Single-File Plug-In (also called “Simple Plug-In”)

The single-file plug-in employs an economical design that delivers great flexibility and functionality in a solitary file. Containing both the plug-in metadata and function code, these plug-ins are perfect for quick light-weight development using any text editing application.

TIP: Visit the PLUG-IN TEMPLATE GENERATORS for quick generation of simple plug-ins.

PlugIn.Action Class

A plug-in’s “action” is the function that does the work. The parent plug-in is the wrapper for the action.


This constructor is used to create a new “action” or instance of the PlugIn.Action class:

Validation Property

An instance of the PlugIn.Action has an optional validate property whose value is a function that checks to see if the current application environment has the correct conditions for the action to execute. For example, checking to see that something is selected in the application interface.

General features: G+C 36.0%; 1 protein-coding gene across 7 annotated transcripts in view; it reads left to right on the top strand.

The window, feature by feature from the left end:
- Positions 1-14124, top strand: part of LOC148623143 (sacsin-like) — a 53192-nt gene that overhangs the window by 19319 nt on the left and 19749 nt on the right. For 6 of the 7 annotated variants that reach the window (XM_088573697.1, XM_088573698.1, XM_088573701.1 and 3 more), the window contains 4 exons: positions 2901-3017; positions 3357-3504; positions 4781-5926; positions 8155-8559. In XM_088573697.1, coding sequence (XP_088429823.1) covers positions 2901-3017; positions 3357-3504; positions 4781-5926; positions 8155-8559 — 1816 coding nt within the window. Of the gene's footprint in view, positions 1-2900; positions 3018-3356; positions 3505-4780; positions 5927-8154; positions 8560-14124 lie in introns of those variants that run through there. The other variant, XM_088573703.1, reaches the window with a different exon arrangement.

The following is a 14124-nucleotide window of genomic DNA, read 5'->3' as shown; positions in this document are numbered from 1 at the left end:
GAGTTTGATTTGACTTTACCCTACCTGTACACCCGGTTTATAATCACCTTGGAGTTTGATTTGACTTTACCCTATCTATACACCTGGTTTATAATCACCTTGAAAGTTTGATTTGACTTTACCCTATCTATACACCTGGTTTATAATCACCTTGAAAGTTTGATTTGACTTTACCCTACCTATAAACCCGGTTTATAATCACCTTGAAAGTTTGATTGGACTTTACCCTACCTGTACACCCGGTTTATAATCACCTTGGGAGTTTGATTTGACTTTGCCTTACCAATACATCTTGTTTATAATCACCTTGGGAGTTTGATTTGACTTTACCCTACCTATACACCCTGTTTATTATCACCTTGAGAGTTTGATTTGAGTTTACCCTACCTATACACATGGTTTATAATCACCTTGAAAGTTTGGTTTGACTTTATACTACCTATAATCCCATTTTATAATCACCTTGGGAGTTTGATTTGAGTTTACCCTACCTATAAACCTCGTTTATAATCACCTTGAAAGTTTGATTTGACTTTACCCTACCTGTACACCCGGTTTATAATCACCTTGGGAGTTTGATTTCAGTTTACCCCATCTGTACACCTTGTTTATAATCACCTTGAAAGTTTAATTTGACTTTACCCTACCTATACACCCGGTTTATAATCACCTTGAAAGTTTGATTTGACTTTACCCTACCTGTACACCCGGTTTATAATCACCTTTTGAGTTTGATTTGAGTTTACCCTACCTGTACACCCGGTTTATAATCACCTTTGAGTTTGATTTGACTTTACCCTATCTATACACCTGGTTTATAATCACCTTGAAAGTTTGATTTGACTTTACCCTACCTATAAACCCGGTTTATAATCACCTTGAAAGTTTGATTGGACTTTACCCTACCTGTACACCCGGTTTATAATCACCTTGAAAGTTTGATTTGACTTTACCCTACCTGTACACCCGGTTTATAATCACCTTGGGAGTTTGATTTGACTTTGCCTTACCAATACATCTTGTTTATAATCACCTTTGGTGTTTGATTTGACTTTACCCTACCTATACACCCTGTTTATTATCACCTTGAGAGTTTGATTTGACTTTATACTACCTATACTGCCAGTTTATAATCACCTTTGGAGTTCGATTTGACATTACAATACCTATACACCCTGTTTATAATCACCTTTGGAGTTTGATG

IMPORTANT: With single-file plug-ins, the parent plug-in and it's single action are contained within the same file. With bundle plug-ins, the actions of the plug-in are contained in single files stored within the plug-in bundle.

Plug-In Design

The structure of a single-file plug-in is expressed in two components:

As listed below, the Plug-In Code section of an Omni Automation single-file plug-in is comprised of specilized JavaScript functions placed within a self-invoking anonymous (unnamed) JavaScript arrow function. This anonymous (unnamed) function wrapper is used to minimize the chance of conflicts with other actions whose code statements contain variables using the same titles as those used in other actions.